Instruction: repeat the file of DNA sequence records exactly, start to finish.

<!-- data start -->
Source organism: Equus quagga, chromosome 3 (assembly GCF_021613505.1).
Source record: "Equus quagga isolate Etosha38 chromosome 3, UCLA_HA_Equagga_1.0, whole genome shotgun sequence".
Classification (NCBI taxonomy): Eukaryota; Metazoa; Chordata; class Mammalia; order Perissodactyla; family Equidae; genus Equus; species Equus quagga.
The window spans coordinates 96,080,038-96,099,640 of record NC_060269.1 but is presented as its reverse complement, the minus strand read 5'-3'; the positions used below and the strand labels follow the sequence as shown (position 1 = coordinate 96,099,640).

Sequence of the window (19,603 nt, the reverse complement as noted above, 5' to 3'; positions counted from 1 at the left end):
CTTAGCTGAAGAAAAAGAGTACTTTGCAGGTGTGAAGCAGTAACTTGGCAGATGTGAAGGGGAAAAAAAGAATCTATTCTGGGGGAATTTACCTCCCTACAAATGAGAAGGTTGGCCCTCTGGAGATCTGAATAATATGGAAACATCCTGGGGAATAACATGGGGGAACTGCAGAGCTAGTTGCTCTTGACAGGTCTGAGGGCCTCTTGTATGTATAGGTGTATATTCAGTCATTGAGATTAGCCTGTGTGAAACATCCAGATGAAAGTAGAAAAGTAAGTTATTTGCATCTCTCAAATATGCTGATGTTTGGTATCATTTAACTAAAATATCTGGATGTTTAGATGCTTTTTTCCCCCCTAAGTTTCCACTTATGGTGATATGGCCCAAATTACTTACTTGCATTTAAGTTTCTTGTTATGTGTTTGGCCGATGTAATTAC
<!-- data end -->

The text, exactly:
Source organism: Equus quagga, chromosome 3 (assembly GCF_021613505.1).
Source record: "Equus quagga isolate Etosha38 chromosome 3, UCLA_HA_Equagga_1.0, whole genome shotgun sequence".
Classification (NCBI taxonomy): Eukaryota; Metazoa; Chordata; class Mammalia; order Perissodactyla; family Equidae; genus Equus; species Equus quagga.
The window spans coordinates 96,080,038-96,099,640 of record NC_060269.1 but is presented as its reverse complement, the minus strand read 5'-3'; the positions used below and the strand labels follow the sequence as shown (position 1 = coordinate 96,099,640).

Sequence of the window (19,603 nt, the reverse complement as noted above, 5' to 3'; positions counted from 1 at the left end):
CTTAGCTGAAGAAAAAGAGTACTTTGCAGGTGTGAAGCAGTAACTTGGCAGATGTGAAGGGGAAAAAAAGAATCTATTCTGGGGGAATTTACCTCCCTACAAATGAGAAGGTTGGCCCTCTGGAGATCTGAATAATATGGAAACATCCTGGGGAATAACATGGGGGAACTGCAGAGCTAGTTGCTCTTGACAGGTCTGAGGGCCTCTTGTATGTATAGGTGTATATTCAGTCATTGAGATTAGCCTGTGTGAAACATCCAGATGAAAGTAGAAAAGTAAGTTATTTGCATCTCTCAAATATGCTGATGTTTGGTATCATTTAACTAAAATATCTGGATGTTTAGATGCTTTTTTCCCCCCTAAGTTTCCACTTATGGTGATATGGCCCAAATTACTTACTTGCATTTAAGTTTCTTGTTATGTGTTTGGCCGATGTAATTAC